ANKARA (Reuters) - Turkey is erecting a modular wall along part of its border with Syria as well as reinforcing wire fencing and digging extra ditches after a suspected Islamic State suicide bombing killed 32 mostly young students in a border town this week.
Turkey’s NATO allies have long expressed concern about control of its border with Syria which in parts runs directly parallel with territory controlled by Islamic State. A suicide bombing on Monday in the southeastern town of Suruc highlighted fears about Syria’s conflict spilling onto Turkish soil.
U.S. President Barack Obama spoke by phone with his Turkish counterpart Tayyip Erdogan late on Wednesday, agreeing to work together to “stem the flow of foreign fighters” and secure the 900 km (560-mile) border, the White House said.
Turkish officials have said they believe that the bomber in the Suruc attack was a 20-year old Turkish man who had traveled to Syria last year with the help of a group linked to Islamic State.
“Critical sections (of the border) have been identified. Priority will be given to these areas and measures will be taken with all technological capabilities,” Deputy Prime Minister and government spokesman Bulent Arinc told reporters during a break in a cabinet meeting late on Wednesday.
Thousands of foreign fighters are thought to have traveled through Turkey to join Islamic State in Syria and Iraq in the past few years, some of them with assistance from Turkish smuggling networks sympathetic to the militants.
The government’s critics say it is acting too late.
A senior government official told Reuters that a 150 km “modular wall”, which can broken down into parts and reassembled elsewhere, would be set up along part of the border, while wire fencing in other parts would be reinforced.
Flood-lighting would be installed along a 118 km stretch, while border patrol roads would be repaired, a package of upgrades which would cost around 230 million lira ($86 million), the official said.
The armed forces were also digging a 365 km long ditch along the border and have deployed some 90 percent of drones and reconnaissance aircraft to the Syrian border, the military said.
Turkey’s armed forces have already stepped up security along parts of the border in recent weeks, as the conflict in Syria involving Kurdish militia fighters, Islamist militants and Syrian security forces intensified.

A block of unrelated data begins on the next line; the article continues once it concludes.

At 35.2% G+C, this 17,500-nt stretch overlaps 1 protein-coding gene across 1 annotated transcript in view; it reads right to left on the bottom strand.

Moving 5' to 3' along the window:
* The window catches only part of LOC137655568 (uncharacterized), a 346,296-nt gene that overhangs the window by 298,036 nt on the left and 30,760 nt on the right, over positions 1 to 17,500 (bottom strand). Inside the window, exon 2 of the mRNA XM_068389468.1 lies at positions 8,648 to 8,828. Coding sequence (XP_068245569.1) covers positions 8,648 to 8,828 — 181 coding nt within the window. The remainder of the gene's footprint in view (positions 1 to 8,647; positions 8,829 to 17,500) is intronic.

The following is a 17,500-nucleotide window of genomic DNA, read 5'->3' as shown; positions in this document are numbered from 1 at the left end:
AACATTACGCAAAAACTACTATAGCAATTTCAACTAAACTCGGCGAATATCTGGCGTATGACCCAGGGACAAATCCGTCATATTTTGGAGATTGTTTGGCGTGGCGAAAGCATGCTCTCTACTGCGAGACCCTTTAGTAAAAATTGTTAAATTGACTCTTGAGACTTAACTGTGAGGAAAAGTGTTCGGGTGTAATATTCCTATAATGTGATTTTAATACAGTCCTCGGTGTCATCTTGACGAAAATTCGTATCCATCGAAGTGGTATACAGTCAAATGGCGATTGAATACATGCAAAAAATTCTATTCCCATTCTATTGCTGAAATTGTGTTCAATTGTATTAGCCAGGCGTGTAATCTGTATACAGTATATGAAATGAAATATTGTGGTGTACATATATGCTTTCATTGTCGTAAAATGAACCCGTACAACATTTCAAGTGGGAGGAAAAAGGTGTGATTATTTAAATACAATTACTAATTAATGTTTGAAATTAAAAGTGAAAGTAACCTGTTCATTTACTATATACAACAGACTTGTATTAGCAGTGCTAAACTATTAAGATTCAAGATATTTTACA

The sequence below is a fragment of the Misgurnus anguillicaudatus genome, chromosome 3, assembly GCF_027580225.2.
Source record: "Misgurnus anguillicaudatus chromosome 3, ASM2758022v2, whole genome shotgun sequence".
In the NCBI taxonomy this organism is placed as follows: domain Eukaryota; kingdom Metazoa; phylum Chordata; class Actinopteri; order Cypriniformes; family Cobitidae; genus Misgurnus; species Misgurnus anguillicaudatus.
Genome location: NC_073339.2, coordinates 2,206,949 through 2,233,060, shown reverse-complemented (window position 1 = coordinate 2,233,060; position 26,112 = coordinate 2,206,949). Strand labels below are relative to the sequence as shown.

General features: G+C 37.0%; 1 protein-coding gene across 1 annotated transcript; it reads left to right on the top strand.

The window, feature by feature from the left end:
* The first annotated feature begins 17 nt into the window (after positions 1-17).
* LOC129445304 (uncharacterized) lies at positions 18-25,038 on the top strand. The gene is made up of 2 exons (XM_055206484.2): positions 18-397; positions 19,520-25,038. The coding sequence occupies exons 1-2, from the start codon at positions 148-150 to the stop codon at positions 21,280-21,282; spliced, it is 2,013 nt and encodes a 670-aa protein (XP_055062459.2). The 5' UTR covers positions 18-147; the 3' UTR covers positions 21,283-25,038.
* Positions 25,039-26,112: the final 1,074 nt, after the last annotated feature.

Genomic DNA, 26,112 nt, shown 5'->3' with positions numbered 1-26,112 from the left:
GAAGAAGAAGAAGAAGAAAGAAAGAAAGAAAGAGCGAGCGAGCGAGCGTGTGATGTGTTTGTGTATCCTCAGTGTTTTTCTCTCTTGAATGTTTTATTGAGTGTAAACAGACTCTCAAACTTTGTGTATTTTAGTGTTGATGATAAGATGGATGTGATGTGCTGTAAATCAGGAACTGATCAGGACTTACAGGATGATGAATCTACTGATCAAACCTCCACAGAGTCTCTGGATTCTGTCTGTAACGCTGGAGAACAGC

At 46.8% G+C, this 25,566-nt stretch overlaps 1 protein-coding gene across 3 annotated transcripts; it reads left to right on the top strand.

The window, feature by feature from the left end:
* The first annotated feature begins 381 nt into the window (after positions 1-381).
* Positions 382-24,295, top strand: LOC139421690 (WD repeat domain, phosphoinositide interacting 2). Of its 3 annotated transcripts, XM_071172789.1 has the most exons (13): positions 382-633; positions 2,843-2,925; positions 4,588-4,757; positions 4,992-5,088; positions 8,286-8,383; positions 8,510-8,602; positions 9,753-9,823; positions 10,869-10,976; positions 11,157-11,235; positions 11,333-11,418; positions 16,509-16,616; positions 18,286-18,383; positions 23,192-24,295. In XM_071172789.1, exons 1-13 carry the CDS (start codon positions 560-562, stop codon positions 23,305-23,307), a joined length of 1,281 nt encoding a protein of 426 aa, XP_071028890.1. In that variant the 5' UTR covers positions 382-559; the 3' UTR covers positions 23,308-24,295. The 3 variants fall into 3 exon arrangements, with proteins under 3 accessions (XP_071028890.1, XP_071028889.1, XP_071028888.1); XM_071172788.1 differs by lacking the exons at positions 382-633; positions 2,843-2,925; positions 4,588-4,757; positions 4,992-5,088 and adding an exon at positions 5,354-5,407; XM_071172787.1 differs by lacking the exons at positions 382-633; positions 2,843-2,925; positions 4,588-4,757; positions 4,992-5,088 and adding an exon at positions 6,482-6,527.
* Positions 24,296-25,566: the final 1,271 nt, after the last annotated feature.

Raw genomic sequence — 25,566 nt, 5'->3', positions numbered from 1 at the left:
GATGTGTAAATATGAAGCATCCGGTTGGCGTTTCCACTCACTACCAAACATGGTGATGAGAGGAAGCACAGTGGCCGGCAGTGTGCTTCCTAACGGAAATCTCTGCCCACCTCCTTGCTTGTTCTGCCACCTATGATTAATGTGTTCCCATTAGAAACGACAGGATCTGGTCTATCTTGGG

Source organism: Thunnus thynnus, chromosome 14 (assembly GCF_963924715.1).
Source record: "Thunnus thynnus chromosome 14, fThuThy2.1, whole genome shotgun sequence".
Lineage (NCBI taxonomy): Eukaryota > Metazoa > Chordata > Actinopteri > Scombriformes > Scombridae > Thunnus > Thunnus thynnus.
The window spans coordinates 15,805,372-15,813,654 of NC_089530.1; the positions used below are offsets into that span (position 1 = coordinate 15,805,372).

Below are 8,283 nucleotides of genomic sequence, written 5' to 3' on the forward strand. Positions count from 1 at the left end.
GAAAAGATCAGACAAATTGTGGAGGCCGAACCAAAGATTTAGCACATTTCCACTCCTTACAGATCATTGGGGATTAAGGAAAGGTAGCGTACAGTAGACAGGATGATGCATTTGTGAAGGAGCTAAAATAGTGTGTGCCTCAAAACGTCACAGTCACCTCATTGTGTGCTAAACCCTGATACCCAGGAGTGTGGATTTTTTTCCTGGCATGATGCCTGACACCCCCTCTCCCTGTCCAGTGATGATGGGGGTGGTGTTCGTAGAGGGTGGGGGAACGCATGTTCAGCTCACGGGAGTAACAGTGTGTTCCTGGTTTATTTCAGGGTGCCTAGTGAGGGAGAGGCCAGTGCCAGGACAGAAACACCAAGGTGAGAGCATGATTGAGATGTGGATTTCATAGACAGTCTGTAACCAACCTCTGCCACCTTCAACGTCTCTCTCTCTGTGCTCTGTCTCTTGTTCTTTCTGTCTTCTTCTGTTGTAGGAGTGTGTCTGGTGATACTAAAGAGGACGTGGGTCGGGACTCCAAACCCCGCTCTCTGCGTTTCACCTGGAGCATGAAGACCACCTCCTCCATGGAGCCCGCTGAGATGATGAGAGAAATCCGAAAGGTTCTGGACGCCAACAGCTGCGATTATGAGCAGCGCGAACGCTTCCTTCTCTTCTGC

Around half of the armored vehicles which patrol Turkey’s borders are along the Syrian frontier, the official said. Half of the 40,000 military personnel who guard Turkey’s borders - including with Iraq, Iran, Armenia, Georgia, Greece and Bulgaria - are now on the Syrian frontier.
The general staff said on Thursday four suspected Islamic State members, accompanied by four children, had been caught trying to cross to Syria in the southern province of Gaziantep on Wednesday, the latest in a string of such detentions.
The Suruc bombing, whose victims included Kurds, enraged Turkey’s Kurdish minority, many of whom suspect the government of tacitly backing Islamic State in Syria against Kurdish forces, something Ankara strongly denies.
Kurdish militants claimed responsibility for the killing of two Turkish police officers on Wednesday in what they said was retaliation for the Suruc bombing.
The armed forces also reported a series of attacks by Kurdistan Workers Party (PKK) militant group on Wednesday, though no casualties were reported.
In the eastern province of Tunceli rebels opened fire on a military base, triggering a brief clash. In Van, near the Iranian border, militants set fire to trucks and opened fire on troops, the military said in a statement.
Guerrillas also blocked highways and set fire to vehicles in various provinces across the east of the country.
Additional reporting by Daren Butler; Writing by Nick Tattersall; Editing by Clelia Oziel